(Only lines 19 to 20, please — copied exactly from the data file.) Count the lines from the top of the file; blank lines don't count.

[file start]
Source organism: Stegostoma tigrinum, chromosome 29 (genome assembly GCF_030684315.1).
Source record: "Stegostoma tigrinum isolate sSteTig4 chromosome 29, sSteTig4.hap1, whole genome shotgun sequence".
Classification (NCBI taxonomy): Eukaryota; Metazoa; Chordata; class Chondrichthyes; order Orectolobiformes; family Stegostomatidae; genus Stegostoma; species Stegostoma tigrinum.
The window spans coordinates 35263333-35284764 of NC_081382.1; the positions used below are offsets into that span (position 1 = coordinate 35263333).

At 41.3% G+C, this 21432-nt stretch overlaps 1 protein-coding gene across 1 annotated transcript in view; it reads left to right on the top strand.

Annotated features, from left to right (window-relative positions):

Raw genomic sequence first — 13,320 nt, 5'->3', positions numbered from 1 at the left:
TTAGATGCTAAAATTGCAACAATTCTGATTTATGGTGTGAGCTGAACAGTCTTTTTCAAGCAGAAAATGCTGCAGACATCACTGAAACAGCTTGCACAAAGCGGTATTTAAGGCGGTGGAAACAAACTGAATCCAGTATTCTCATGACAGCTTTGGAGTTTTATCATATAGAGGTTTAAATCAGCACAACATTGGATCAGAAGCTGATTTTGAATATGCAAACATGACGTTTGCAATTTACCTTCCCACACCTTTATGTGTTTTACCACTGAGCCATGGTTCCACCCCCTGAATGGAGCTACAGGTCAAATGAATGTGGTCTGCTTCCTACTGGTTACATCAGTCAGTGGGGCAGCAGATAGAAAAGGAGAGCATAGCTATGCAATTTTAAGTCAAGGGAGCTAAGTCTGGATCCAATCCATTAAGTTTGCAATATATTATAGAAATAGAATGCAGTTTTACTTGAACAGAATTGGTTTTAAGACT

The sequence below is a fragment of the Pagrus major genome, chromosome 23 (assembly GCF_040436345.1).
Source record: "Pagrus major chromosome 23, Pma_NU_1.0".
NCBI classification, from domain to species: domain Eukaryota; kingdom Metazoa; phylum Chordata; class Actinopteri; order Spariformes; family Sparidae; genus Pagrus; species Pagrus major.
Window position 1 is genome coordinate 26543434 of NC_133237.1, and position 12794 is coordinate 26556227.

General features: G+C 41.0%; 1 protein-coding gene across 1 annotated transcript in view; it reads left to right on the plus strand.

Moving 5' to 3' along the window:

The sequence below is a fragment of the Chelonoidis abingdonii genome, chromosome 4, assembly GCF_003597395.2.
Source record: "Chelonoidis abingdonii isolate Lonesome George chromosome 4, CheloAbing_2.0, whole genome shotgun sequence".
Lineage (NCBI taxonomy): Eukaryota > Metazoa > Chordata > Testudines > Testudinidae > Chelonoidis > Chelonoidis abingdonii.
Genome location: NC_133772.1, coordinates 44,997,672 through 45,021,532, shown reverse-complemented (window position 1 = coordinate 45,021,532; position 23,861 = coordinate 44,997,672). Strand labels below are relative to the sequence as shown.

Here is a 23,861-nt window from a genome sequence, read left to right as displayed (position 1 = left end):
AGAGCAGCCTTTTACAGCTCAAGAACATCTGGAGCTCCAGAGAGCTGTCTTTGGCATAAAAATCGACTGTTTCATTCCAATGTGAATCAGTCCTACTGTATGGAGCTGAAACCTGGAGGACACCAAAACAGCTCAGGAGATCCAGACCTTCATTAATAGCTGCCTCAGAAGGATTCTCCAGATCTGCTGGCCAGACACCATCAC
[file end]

Here is a 23,861-nt window from a genome sequence, read left to right as displayed (position 1 = left end):
AGAGCAGCCTTTTACAGCTCAAGAACATCTGGAGCTCCAGAGAGCTGTCTTTGGCATAAAAATCGACTGTTTCATTCCAATGTGAATCAGTCCTACTGTATGGAGCTGAAACCTGGAGGACACCAAAACAGCTCAGGAGATCCAGACCTTCATTAATAGCTGCCTCAGAAGGATTCTCCAGATCTGCTGGCCAGACACCATCAC